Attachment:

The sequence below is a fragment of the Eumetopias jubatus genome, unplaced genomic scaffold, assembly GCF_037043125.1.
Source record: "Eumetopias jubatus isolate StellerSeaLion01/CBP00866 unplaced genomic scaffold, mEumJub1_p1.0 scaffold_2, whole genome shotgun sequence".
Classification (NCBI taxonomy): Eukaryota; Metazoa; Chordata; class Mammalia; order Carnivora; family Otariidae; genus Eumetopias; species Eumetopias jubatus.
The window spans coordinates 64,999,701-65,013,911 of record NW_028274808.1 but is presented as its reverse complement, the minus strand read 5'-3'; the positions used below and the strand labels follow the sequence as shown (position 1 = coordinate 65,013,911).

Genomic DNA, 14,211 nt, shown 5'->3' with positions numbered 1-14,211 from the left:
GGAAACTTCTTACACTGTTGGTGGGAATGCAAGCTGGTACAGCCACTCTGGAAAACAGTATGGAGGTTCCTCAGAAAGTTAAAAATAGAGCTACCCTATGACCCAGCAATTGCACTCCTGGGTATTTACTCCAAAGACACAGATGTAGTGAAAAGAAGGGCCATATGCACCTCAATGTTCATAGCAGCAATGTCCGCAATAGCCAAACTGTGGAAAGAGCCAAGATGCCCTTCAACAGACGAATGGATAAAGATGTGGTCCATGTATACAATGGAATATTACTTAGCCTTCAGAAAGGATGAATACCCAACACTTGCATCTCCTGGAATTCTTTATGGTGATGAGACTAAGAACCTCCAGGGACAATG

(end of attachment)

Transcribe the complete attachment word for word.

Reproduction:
The sequence below is a fragment of the Eumetopias jubatus genome, unplaced genomic scaffold, assembly GCF_037043125.1.
Source record: "Eumetopias jubatus isolate StellerSeaLion01/CBP00866 unplaced genomic scaffold, mEumJub1_p1.0 scaffold_2, whole genome shotgun sequence".
Classification (NCBI taxonomy): Eukaryota; Metazoa; Chordata; class Mammalia; order Carnivora; family Otariidae; genus Eumetopias; species Eumetopias jubatus.
The window spans coordinates 64,999,701-65,013,911 of record NW_028274808.1 but is presented as its reverse complement, the minus strand read 5'-3'; the positions used below and the strand labels follow the sequence as shown (position 1 = coordinate 65,013,911).

Genomic DNA, 14,211 nt, shown 5'->3' with positions numbered 1-14,211 from the left:
GGAAACTTCTTACACTGTTGGTGGGAATGCAAGCTGGTACAGCCACTCTGGAAAACAGTATGGAGGTTCCTCAGAAAGTTAAAAATAGAGCTACCCTATGACCCAGCAATTGCACTCCTGGGTATTTACTCCAAAGACACAGATGTAGTGAAAAGAAGGGCCATATGCACCTCAATGTTCATAGCAGCAATGTCCGCAATAGCCAAACTGTGGAAAGAGCCAAGATGCCCTTCAACAGACGAATGGATAAAGATGTGGTCCATGTATACAATGGAATATTACTTAGCCTTCAGAAAGGATGAATACCCAACACTTGCATCTCCTGGAATTCTTTATGGTGATGAGACTAAGAACCTCCAGGGACAATG